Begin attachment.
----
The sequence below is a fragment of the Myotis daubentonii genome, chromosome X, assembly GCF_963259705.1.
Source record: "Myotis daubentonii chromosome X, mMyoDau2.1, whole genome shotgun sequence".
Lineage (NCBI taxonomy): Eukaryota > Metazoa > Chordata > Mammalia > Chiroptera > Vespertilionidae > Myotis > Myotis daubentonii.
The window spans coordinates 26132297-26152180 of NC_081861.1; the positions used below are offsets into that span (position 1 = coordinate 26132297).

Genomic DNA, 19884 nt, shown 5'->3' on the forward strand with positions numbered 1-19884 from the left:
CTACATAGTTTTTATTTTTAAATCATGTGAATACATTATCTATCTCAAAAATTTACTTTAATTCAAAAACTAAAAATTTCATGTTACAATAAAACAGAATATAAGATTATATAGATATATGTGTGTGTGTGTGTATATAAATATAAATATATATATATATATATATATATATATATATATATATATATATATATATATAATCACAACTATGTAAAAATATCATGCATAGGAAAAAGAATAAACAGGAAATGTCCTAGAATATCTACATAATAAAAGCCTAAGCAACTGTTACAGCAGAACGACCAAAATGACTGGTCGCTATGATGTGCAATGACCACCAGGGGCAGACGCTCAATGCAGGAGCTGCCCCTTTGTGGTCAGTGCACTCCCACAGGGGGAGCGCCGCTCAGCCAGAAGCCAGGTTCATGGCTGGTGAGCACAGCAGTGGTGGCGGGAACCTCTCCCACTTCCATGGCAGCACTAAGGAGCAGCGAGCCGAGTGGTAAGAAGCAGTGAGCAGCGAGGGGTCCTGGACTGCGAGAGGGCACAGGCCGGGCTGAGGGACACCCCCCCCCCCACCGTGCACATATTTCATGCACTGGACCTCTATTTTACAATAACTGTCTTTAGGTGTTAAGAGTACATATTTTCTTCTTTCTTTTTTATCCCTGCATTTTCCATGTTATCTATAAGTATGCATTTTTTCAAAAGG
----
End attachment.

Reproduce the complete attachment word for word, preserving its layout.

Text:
The sequence below is a fragment of the Myotis daubentonii genome, chromosome X, assembly GCF_963259705.1.
Source record: "Myotis daubentonii chromosome X, mMyoDau2.1, whole genome shotgun sequence".
Lineage (NCBI taxonomy): Eukaryota > Metazoa > Chordata > Mammalia > Chiroptera > Vespertilionidae > Myotis > Myotis daubentonii.
The window spans coordinates 26132297-26152180 of NC_081861.1; the positions used below are offsets into that span (position 1 = coordinate 26132297).

Genomic DNA, 19884 nt, shown 5'->3' on the forward strand with positions numbered 1-19884 from the left:
CTACATAGTTTTTATTTTTAAATCATGTGAATACATTATCTATCTCAAAAATTTACTTTAATTCAAAAACTAAAAATTTCATGTTACAATAAAACAGAATATAAGATTATATAGATATATGTGTGTGTGTGTGTATATAAATATAAATATATATATATATATATATATATATATATATATATATATATATATATATATAATCACAACTATGTAAAAATATCATGCATAGGAAAAAGAATAAACAGGAAATGTCCTAGAATATCTACATAATAAAAGCCTAAGCAACTGTTACAGCAGAACGACCAAAATGACTGGTCGCTATGATGTGCAATGACCACCAGGGGCAGACGCTCAATGCAGGAGCTGCCCCTTTGTGGTCAGTGCACTCCCACAGGGGGAGCGCCGCTCAGCCAGAAGCCAGGTTCATGGCTGGTGAGCACAGCAGTGGTGGCGGGAACCTCTCCCACTTCCATGGCAGCACTAAGGAGCAGCGAGCCGAGTGGTAAGAAGCAGTGAGCAGCGAGGGGTCCTGGACTGCGAGAGGGCACAGGCCGGGCTGAGGGACACCCCCCCCCCCACCGTGCACATATTTCATGCACTGGACCTCTATTTTACAATAACTGTCTTTAGGTGTTAAGAGTACATATTTTCTTCTTTCTTTTTTATCCCTGCATTTTCCATGTTATCTATAAGTATGCATTTTTTCAAAAGG